In case you haven’t noticed, although I’m sure you have, this has been a pretty quiet off-season for the Pistons since the draft. So, in the spirit of having something (anything) to write about, I’m going to try to help pass the time by profiling some of my favorite Pistons who never made much impact on the team despite the fact that I irrationally expected great things from them.
During the Detroit Pistons’ run to the to 2004 NBA title, seeing 12th man Darko Milicic get into a game was one of the most exciting subplots of any game.
As a rookie that season, Milicic had not yet earned the ‘one of the worst draft picks in history’ label he would be branded with down the line. Pistons veterans raved about his talent behind the scenes and fans were both excited about his potential and patient enough to wait for him to develop. After all, the team was already really good, there was little reason to not be content with the status quo. The Pistons would keep winning with their suffocating defense and at home games during blowouts, fans would start peppering Larry Brown with ‘we want Darko’ chats during the fourth quarter. Brown, ever stubborn, would invariably pretend like he didn’t hear the chants for at least a little while before finally giving in and letting the team have a glimpse. It became a great tradition that season, further enhanced by Rasheed Wallace and Rick Mahorn labeling Milicic ‘the human victory cigar.’
The good-naturedness of those moments inevitably wore off, however, because unlike most lovable end-of-the-bench guys Darko was … well … not all that lovable. He also had the burden of expectations — he wasn’t roster filler, he was the No. 2 pick in a historically good draft, selected before three likely Hall of Famers. It was untenable for Milicic to maintain that goofy role simply because the onslaught of expectations were about to come down on him.
The Pistons did have a more perfect incarnation of a human victory cigar several years earlier, however, and unlike Milicic, Scott Hastings was not miscast in that role.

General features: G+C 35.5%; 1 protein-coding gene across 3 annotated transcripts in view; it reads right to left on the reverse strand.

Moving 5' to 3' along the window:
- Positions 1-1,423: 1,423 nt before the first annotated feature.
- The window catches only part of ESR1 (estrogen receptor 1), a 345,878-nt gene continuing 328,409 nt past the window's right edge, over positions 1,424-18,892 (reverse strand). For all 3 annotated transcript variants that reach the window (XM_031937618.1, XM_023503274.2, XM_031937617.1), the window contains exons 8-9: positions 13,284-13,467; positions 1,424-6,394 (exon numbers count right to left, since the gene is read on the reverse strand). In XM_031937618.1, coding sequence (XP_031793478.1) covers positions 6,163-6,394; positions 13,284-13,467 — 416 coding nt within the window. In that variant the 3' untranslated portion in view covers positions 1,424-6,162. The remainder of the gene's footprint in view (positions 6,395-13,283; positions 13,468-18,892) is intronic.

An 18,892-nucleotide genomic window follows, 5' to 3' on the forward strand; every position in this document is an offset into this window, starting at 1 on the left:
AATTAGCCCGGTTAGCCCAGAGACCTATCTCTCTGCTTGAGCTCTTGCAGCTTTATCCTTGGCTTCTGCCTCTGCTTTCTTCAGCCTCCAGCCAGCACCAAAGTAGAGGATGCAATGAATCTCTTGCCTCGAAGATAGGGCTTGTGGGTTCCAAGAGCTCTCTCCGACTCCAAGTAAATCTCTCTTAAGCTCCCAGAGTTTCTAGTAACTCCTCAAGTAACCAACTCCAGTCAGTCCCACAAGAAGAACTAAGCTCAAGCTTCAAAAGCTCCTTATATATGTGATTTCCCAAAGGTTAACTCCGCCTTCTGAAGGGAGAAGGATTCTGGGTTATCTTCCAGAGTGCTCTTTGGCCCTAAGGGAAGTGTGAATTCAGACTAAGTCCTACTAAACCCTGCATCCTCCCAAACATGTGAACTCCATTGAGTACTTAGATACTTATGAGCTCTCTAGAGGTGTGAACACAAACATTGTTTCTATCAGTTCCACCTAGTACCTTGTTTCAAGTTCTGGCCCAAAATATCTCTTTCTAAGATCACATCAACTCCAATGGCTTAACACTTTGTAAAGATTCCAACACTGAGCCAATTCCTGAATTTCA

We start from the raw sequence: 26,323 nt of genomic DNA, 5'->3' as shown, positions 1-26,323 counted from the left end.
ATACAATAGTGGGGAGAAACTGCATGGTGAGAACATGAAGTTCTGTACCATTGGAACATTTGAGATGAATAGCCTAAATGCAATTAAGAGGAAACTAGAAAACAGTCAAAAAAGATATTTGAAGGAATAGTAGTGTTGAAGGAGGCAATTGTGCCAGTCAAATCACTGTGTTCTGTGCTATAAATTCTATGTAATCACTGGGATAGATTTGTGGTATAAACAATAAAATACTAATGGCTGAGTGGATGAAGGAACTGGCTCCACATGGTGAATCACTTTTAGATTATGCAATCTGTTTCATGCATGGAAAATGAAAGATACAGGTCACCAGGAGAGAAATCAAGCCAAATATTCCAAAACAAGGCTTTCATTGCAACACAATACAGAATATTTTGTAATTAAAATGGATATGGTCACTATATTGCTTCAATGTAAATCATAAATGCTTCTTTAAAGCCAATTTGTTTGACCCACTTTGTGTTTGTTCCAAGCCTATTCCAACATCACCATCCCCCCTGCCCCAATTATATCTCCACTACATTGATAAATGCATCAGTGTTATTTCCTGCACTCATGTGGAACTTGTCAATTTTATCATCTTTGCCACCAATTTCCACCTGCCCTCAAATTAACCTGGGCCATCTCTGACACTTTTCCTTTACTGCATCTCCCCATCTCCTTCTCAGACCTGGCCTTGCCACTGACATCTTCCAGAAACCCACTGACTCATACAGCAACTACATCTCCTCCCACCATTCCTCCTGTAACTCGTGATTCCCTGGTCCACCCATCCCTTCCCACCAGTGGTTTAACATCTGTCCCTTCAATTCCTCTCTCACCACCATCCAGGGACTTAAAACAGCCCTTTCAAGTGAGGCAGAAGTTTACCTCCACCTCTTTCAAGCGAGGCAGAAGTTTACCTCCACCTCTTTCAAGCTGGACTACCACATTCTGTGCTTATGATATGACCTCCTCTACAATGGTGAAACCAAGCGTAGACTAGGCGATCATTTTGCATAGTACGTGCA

Hastings was the 12th-ish man on the 1990 title team. He scored 42 points in 40 games that season and never reached double figures in 67 games as a Piston. Despite making little impact on the court, his personality made him a great fit on that team. He always displayed a funny, self-deprecating personality, was well-liked by media and elicited cheers from the home crowd when he’d finally get into a game the same way Milicic would during the 2004 title run.
The difference, however, is that Hastings didn’t have the baggage or expectations Milicic did. He was a second round draft pick who had bounced around on three different teams before ending up in Detroit. Hastings could’ve stayed in that end-of-bench role forever and still received good-natured cheers from fans who never expect him to do anything more than hustle around in garbage minutes as his team wins games.
I loved how excited the crowd would get about Milicic in 2003-04, but there was always just a tad bit of uneasiness about it — yeah, it was great watching a young player get minutes, but what if this is it? What if this awkward player who aggressively flails around the court is all he ever is? What if he’s not the star in the making his draft position asserts he should be? Those thoughts might not have dominated those moments, but I’m sure most fans had a doubt or two about Milicic creep in to what should’ve just been stress-free ends to blowout wins.
With Hastings, you could just watch and enjoy him in garbage time guilt-free, without worrying about what his future held.
Like Milicic, however, who the Pistons turned into Rodney Stuckey, the team also turned Hastings into a decent player (and a player who will show up later this week in the All-Also Rans) in Orlando Woolridge.
Now, Hastings is still quotable — just ask Jay Cutler — as a Denver Nuggets analyst and radio personality in Denver, displaying some of the same personality traits that made him a fun, albeit largely unimportant, element of a championship team.
- Gerald Glass and Isiah Thomas will always have one iconic connection
- The Pistons once employed two of ‘B-Ball’s Best Kept Secrets’ at the same time
- The Pistons and hometown reunions
- The Pistons had two chances at Randolph Childress
- The Pistons needed size, and Eric Montross had it
- A frontcourt of the future, complete with Lou Roe, all in one draft